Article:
◆ For senior leadership roles, analyse whether you are considering a diverse slate of candidates who are also being evaluated by a diverse panel.


◆ Run exclusive tailored unconscious bias programs for recruiters and hiring managers


◆ Look for “culture-add” instead of “culture-fit” candidates


5. Build and enhance psychological safety in teams, including virtual teams, so that every voice is heard to promote inclusion and innovation further.


6. Go beyond your traditional leadership development and mentoring programs and launch sponsorship programs for highpotential, high-performing diverse talent.


7. Policymaking:


◆ Keep a D&I checklist ready to ensure that each policy is applicable to every last worker


◆ Communicate the code of zero tolerance for discrimination and harassment


◆ Incorporate flexible work arrangements such as work from home, job-sharing, parttime work, etc.


8. Build an inclusive visual environment via pictures of diverse groups.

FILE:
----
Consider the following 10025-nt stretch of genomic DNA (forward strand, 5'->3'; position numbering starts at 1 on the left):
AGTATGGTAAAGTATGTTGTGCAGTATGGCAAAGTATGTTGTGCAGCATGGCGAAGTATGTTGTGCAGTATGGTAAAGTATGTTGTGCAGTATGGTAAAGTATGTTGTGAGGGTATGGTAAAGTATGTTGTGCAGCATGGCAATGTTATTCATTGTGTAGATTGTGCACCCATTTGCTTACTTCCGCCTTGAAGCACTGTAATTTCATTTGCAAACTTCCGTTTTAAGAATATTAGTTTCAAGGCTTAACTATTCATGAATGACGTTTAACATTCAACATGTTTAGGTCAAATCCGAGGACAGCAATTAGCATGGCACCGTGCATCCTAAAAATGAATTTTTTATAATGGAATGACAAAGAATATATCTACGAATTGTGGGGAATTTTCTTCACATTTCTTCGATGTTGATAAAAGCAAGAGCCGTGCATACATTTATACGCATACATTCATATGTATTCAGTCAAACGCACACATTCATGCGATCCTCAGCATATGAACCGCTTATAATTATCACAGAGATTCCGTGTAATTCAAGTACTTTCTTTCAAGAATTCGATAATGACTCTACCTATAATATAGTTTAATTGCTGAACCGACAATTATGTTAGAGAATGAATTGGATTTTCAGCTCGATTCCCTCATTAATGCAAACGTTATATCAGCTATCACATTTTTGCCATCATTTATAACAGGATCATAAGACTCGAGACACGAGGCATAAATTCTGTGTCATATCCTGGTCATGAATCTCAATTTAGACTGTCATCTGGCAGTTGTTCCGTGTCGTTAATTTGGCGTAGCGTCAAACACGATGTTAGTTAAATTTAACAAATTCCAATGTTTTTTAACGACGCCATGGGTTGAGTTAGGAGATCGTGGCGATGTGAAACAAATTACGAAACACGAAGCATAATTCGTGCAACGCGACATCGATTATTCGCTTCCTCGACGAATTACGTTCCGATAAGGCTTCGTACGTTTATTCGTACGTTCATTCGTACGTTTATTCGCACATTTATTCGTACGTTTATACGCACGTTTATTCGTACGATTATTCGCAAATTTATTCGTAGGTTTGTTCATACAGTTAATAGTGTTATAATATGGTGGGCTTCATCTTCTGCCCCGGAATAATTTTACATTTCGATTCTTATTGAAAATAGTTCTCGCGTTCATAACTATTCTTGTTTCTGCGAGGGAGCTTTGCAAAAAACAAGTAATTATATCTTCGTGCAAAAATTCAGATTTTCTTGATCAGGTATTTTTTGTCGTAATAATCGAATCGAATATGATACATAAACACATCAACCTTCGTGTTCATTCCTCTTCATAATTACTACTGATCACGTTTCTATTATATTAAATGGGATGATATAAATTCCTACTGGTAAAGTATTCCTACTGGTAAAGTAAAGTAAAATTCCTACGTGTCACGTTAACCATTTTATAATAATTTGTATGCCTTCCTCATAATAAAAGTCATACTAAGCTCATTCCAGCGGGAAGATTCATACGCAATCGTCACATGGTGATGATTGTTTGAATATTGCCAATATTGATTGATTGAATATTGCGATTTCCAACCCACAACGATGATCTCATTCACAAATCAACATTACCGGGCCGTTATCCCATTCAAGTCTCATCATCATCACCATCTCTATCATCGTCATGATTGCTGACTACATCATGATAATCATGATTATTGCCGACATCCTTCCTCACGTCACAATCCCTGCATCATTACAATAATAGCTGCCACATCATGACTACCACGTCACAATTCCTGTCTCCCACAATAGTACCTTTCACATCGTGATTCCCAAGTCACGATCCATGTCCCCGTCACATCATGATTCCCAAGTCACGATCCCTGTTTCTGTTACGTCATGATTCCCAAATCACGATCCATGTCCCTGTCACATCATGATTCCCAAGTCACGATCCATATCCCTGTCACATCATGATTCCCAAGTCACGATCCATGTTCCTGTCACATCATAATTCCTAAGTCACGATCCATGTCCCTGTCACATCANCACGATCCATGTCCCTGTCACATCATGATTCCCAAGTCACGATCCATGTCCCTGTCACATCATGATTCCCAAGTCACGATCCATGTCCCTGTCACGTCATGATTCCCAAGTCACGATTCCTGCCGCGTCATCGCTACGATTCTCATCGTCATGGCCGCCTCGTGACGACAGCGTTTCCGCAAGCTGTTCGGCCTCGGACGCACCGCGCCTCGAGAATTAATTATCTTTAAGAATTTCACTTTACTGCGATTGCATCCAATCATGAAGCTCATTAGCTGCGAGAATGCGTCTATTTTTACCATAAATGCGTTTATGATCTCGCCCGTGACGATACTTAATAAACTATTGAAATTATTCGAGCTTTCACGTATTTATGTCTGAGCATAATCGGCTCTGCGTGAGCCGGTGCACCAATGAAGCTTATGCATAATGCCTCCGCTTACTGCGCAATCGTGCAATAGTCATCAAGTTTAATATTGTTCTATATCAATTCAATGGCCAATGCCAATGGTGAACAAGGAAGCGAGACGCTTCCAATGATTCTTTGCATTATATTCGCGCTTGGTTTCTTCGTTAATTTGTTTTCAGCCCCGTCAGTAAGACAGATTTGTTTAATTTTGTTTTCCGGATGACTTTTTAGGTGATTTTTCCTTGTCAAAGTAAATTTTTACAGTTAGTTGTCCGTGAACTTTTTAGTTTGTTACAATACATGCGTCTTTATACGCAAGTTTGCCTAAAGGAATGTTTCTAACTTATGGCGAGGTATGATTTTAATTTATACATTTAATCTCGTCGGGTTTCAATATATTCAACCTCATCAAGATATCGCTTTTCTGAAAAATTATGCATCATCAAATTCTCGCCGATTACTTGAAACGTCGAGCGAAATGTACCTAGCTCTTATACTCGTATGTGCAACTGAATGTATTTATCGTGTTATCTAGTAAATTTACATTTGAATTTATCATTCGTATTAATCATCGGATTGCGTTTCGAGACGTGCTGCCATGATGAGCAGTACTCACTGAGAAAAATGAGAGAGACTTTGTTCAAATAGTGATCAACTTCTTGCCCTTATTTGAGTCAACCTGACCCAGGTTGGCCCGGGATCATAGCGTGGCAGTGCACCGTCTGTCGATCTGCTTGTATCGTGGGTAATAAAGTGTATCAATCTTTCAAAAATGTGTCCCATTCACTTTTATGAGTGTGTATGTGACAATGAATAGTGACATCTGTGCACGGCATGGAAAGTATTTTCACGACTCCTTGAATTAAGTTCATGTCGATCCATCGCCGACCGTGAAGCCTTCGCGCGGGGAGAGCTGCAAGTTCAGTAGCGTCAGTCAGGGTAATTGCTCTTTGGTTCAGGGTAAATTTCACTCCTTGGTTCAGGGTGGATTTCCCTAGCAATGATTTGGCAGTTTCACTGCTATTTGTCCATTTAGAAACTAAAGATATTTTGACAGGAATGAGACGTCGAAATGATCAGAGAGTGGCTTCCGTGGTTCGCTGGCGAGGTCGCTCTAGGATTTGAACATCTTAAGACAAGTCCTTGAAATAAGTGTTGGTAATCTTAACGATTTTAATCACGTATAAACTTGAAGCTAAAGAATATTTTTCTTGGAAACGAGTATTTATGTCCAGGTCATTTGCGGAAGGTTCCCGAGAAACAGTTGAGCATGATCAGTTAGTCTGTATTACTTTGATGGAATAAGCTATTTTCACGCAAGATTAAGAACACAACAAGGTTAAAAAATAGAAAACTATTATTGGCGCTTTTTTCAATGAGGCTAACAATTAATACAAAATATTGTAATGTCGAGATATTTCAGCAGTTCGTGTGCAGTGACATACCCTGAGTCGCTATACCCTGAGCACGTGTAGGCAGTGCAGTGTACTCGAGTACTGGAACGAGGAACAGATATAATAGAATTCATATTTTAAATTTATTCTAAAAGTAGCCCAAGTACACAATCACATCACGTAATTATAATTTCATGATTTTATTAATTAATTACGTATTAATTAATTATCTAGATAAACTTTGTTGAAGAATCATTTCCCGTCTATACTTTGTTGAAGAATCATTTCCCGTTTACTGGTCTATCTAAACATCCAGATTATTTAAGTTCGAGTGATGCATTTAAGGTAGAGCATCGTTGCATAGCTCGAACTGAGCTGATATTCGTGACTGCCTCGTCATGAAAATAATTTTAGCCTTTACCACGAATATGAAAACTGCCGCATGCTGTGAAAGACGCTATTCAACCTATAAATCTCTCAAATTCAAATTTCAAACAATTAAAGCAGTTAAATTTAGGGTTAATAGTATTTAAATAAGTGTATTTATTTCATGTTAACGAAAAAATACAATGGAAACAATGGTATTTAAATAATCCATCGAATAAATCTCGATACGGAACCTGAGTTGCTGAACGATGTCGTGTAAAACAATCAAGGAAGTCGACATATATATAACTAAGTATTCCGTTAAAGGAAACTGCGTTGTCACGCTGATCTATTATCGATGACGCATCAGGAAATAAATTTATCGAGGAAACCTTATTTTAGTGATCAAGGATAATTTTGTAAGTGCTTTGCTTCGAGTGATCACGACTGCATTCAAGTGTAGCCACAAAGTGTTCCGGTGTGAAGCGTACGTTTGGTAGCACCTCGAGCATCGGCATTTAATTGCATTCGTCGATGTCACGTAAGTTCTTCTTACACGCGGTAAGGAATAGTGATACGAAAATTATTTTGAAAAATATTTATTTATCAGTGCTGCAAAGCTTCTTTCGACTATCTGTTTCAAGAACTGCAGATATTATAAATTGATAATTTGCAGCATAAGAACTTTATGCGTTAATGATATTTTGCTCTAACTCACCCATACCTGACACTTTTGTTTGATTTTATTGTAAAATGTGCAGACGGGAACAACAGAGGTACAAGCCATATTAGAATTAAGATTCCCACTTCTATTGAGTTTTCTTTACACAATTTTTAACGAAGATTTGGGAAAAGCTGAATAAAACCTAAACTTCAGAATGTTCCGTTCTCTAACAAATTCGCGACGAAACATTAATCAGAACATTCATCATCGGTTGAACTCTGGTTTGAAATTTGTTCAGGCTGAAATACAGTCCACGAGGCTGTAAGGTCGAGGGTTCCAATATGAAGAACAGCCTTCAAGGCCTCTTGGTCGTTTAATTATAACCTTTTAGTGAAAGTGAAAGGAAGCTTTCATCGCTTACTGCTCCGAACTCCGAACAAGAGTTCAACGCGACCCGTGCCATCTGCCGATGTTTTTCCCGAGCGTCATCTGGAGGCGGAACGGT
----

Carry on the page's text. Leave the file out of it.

9. Sensitise all the employees, including your facilities staff in terms of avoiding sexist comments, how to treat and interact with PwD, the LGBTQ+ community, etc.


10. For accountability and results, measure and share the representation reports. Remember, accountability and execution are key to get anything done!



Monika Navandar has 15+ years of multi-industry HR experience and has led many leadership roles in India, USA, Singapore, Dubai, and South Africa, supporting global C-suite leaders. She is the Founder of NeoSeven Solutions and has a dynamic partner team of senior leaders worldwide. She has been on the Harvard Business Review Advisory Council for 3+ years. Formerly, she has worked with Johnson & Johnson, Volkswagen, Merck Pharma, HSBC, and IBM. Monika is also an eminent speaker. Reach out to her at [email protected]